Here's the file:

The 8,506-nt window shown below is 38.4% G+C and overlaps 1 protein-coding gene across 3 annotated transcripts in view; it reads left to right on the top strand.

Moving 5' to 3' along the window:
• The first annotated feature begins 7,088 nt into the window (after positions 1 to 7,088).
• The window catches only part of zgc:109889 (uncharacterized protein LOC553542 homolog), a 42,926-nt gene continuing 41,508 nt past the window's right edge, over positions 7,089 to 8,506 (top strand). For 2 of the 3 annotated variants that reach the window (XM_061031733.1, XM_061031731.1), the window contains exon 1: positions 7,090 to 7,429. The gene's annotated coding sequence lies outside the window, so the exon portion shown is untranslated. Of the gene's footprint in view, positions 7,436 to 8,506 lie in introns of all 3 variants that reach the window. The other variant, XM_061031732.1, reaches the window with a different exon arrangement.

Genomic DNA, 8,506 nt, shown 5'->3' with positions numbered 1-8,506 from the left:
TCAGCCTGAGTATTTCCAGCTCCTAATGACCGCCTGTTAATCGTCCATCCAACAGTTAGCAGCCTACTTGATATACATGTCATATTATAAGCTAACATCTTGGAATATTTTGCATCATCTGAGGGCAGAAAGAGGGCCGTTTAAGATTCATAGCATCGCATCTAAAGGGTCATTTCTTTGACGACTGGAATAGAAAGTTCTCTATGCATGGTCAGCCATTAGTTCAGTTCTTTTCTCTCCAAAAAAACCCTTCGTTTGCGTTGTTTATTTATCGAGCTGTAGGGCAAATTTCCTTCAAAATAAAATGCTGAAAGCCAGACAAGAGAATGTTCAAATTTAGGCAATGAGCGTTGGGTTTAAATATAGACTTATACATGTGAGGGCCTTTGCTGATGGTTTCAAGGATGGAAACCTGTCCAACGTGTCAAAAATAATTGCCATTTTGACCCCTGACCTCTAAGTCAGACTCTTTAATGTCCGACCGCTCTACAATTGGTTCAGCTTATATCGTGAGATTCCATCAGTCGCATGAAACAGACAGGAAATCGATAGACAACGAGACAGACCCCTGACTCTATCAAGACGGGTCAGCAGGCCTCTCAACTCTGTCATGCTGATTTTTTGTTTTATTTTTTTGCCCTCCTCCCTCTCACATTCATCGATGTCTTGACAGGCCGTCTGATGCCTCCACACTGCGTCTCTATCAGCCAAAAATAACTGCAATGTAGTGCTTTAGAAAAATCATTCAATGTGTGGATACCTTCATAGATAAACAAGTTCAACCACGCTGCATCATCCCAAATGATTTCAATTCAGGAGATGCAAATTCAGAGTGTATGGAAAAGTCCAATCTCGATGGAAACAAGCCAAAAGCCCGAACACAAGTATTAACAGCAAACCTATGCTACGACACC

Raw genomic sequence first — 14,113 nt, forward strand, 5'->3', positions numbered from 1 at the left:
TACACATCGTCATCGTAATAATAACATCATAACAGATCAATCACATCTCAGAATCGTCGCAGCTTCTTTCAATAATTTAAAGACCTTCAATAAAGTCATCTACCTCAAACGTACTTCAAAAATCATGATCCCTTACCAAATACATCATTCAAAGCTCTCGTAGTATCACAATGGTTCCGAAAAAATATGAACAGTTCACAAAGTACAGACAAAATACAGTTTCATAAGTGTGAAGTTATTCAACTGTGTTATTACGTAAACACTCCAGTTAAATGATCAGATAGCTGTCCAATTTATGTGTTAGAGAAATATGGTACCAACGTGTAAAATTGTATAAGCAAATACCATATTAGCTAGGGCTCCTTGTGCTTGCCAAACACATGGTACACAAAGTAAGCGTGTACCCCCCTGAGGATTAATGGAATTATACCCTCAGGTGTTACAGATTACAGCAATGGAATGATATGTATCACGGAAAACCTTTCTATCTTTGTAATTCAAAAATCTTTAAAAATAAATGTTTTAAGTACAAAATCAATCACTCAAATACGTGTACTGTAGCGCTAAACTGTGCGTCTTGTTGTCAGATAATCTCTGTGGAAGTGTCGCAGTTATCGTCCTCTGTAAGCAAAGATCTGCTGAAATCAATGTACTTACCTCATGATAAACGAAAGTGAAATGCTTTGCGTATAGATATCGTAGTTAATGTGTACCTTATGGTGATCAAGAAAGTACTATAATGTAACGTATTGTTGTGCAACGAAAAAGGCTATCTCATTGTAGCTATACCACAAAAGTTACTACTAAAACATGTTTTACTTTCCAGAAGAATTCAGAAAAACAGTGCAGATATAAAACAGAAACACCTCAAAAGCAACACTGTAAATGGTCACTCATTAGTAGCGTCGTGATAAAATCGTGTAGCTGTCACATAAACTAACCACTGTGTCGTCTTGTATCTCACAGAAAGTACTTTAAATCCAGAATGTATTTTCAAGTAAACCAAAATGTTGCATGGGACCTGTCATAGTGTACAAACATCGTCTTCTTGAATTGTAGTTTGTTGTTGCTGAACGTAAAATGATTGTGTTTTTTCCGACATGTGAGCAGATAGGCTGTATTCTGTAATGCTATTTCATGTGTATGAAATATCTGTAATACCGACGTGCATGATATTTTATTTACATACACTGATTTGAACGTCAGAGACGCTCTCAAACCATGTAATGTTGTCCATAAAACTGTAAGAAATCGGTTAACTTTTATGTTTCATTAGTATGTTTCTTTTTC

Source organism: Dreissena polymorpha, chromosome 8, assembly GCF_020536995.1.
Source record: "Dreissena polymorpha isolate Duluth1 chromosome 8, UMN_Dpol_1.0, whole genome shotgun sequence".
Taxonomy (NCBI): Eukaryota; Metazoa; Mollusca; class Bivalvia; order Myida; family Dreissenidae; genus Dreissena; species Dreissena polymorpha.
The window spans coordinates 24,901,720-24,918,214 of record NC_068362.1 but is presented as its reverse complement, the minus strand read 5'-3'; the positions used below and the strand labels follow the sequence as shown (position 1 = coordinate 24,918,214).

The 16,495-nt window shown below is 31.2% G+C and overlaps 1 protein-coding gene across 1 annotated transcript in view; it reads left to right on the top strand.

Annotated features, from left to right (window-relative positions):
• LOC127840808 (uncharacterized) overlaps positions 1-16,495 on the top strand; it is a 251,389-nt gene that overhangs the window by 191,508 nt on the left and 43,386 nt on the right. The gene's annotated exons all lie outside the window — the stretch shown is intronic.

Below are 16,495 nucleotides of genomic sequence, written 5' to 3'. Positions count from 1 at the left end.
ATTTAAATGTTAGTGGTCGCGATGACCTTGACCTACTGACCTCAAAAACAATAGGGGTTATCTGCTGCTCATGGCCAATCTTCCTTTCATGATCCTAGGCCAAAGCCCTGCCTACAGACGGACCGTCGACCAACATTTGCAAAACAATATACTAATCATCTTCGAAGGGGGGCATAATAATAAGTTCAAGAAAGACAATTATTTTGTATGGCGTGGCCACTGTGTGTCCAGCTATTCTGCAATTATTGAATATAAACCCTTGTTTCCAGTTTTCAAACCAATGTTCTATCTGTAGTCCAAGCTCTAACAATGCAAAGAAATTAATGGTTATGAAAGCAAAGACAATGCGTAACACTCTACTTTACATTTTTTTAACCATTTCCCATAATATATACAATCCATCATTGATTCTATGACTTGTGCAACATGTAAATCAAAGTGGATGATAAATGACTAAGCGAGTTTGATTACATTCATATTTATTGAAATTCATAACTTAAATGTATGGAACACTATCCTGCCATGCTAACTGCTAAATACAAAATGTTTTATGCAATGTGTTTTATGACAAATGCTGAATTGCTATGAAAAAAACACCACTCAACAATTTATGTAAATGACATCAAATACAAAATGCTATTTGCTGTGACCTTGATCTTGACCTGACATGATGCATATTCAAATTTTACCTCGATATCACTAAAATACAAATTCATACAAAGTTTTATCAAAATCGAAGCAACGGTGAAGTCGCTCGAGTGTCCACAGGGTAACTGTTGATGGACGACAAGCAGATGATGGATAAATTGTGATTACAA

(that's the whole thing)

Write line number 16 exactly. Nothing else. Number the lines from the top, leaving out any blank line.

Below are 16,495 nucleotides of genomic sequence, written 5' to 3'. Positions count from 1 at the left end.